Emerging markets rise

Emerging market shares saw their biggest jump in two months yesterday, as a small rebound in oil prices and a rally in Chinese stocks drew investors back in after the worst start to a year for the asset class.

The sudden return of risk appetite came despite the news that China’s economy grew at its weakest pace in a quarter of a century last year, though it bolstered hopes of more stimulus from Beijing as well as there being relief the data was not worse.

MSCI’s 23-country emerging mar­ket stocks index leapt 1.6% in its big­gest rise since mid-November, while battered currencies from Shanghai to South Africa also saw gains.

The surge in shares was led by a 3-3.25% rise in Chinese bourses, 3-4% jump in Russia and even bigger 3.5% and 5% rallies in Saudi Arabia and Qatar as oil prices bounced back towards $30 a barrel. Meanwhile, the rand gained more than 1% against the dollar yes­terday, but some quarters argued that the reality is that the local currency has lost almost 11% in the first two weeks of January, indicating that the rand is a currency in crisis.

The rand firmed 1.34% in the early trading of yesterday to R16.62/$, but about 3.46pm it lost the gains to R16.65/$. US stocks rose early yes­terday, joining the global rally. The Dow Jones Industrial Average stood at 16101.45, up 113.37 points (0.71%), 30 minutes into trade. The broad-based S&P 500 rose 11.87 (0.63%) to 1892.20, while the tech-rich Nasdaq Composite Index gained 26.81 (0.60%) at 4515.22.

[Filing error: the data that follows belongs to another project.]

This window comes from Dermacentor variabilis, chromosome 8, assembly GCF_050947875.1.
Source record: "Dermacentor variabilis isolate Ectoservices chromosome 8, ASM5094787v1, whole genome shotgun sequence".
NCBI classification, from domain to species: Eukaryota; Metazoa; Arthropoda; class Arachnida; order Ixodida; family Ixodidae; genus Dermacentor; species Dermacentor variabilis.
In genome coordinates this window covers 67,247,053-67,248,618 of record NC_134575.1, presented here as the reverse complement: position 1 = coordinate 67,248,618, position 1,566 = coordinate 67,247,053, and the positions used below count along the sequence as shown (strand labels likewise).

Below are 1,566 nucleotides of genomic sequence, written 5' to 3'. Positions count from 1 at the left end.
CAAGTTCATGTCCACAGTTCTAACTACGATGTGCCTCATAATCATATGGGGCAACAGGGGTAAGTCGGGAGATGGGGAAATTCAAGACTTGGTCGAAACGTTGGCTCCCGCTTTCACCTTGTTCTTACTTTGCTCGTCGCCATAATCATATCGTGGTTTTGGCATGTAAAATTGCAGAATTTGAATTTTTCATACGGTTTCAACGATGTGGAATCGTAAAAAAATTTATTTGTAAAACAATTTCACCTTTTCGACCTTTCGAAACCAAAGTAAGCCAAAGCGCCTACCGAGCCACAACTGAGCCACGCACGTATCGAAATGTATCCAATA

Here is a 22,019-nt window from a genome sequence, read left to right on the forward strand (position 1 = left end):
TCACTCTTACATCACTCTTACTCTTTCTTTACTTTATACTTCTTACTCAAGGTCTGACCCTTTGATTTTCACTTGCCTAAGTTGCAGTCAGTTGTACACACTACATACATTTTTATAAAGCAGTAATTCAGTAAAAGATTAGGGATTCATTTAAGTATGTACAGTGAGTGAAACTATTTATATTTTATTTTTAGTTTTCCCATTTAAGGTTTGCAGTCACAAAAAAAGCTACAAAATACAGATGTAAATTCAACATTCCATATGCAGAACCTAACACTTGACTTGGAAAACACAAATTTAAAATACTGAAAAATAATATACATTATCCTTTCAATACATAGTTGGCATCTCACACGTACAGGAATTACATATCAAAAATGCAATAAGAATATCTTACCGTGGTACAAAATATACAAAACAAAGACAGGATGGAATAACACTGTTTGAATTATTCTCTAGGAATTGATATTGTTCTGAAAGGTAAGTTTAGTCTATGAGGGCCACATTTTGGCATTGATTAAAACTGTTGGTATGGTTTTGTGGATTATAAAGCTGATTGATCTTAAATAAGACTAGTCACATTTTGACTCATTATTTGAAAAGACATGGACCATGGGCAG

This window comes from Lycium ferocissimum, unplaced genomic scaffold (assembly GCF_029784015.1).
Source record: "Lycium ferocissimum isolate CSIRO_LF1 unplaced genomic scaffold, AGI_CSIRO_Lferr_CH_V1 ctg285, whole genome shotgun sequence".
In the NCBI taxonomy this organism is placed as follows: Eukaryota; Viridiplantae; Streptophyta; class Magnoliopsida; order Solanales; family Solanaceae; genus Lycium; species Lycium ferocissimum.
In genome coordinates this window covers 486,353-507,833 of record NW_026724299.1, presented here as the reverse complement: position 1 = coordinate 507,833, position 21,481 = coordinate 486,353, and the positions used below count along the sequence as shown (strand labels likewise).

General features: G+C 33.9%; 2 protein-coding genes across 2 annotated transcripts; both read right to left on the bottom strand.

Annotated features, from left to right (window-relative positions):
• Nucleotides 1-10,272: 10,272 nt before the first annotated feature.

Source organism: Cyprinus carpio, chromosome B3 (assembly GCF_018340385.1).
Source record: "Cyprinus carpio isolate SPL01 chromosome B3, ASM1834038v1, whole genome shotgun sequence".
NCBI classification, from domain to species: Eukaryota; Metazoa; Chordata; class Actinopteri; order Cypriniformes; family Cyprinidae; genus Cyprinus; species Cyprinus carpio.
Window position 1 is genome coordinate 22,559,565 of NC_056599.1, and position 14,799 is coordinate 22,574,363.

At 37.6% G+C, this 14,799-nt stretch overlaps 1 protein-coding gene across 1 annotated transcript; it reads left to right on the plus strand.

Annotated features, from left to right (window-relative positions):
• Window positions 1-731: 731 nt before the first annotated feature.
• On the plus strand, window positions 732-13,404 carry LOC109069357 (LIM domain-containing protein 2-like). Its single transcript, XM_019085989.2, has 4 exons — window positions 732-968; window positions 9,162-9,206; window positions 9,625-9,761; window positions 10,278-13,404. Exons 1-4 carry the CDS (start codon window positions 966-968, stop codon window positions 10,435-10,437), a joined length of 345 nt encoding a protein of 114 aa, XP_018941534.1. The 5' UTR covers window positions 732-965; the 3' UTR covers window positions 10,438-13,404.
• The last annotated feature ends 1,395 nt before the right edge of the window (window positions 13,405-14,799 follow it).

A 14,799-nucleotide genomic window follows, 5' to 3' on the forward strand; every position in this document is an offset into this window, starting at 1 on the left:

Ian Cruickshanks, chief economist at the Institute of Race Relations, said it’s true that the currency strength­ened somehow to the US dollar but it is almost 11% down to the dollar.
“It is terrible. It just says it’s a cur­rency in crisis. It’s very bad news for consumers. About 11% down on the cur­rency in one week is a lot.”

Toni Fritz, the head of vehicle and asset finance, business and commercial at Standard Bank, said the weaker rand poses huge challenges for the transport sector this year.

“Already the sector is beset by fluc­tuating fuel prices, increased operating costs and ever-shrinking margins, the industry has had additional operat ional burdens placed on it this year. The fluc­tuating rand, which is testing new lows against the world’s major currencies is a serious concern,” he said.

Neil Roets, CEO of Debt Rescue, said South Africans are losing out where the rest of the world is benefiting hugely from the lower Brent crude oil, now at $28 a barrel since new year, with Reu­ter

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